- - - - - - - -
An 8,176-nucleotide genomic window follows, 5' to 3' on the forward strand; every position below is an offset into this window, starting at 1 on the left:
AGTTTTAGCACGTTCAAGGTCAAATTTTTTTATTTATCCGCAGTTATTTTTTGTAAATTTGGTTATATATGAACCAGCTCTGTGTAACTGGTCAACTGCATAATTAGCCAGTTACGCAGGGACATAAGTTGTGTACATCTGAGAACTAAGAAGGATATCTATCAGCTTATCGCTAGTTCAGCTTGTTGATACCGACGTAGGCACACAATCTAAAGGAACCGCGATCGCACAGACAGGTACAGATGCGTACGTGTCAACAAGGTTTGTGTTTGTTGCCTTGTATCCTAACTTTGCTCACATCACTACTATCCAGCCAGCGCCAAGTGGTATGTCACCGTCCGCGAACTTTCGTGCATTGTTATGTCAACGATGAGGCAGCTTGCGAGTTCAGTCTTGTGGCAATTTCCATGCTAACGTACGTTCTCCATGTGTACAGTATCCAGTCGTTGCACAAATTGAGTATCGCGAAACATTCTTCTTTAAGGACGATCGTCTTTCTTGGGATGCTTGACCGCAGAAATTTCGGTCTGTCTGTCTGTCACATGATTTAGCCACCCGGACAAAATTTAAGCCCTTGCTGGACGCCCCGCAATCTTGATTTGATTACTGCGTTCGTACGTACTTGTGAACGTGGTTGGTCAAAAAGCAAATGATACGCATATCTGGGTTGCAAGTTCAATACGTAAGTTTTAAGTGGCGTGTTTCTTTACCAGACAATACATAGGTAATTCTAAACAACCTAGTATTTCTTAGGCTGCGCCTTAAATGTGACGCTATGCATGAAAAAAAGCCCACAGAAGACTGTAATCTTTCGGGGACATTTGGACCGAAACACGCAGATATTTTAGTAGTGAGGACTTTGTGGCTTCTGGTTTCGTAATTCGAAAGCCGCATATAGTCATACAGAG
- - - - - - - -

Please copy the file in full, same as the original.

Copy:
An 8,176-nucleotide genomic window follows, 5' to 3' on the forward strand; every position below is an offset into this window, starting at 1 on the left:
AGTTTTAGCACGTTCAAGGTCAAATTTTTTTATTTATCCGCAGTTATTTTTTGTAAATTTGGTTATATATGAACCAGCTCTGTGTAACTGGTCAACTGCATAATTAGCCAGTTACGCAGGGACATAAGTTGTGTACATCTGAGAACTAAGAAGGATATCTATCAGCTTATCGCTAGTTCAGCTTGTTGATACCGACGTAGGCACACAATCTAAAGGAACCGCGATCGCACAGACAGGTACAGATGCGTACGTGTCAACAAGGTTTGTGTTTGTTGCCTTGTATCCTAACTTTGCTCACATCACTACTATCCAGCCAGCGCCAAGTGGTATGTCACCGTCCGCGAACTTTCGTGCATTGTTATGTCAACGATGAGGCAGCTTGCGAGTTCAGTCTTGTGGCAATTTCCATGCTAACGTACGTTCTCCATGTGTACAGTATCCAGTCGTTGCACAAATTGAGTATCGCGAAACATTCTTCTTTAAGGACGATCGTCTTTCTTGGGATGCTTGACCGCAGAAATTTCGGTCTGTCTGTCTGTCACATGATTTAGCCACCCGGACAAAATTTAAGCCCTTGCTGGACGCCCCGCAATCTTGATTTGATTACTGCGTTCGTACGTACTTGTGAACGTGGTTGGTCAAAAAGCAAATGATACGCATATCTGGGTTGCAAGTTCAATACGTAAGTTTTAAGTGGCGTGTTTCTTTACCAGACAATACATAGGTAATTCTAAACAACCTAGTATTTCTTAGGCTGCGCCTTAAATGTGACGCTATGCATGAAAAAAAGCCCACAGAAGACTGTAATCTTTCGGGGACATTTGGACCGAAACACGCAGATATTTTAGTAGTGAGGACTTTGTGGCTTCTGGTTTCGTAATTCGAAAGCCGCATATAGTCATACAGAG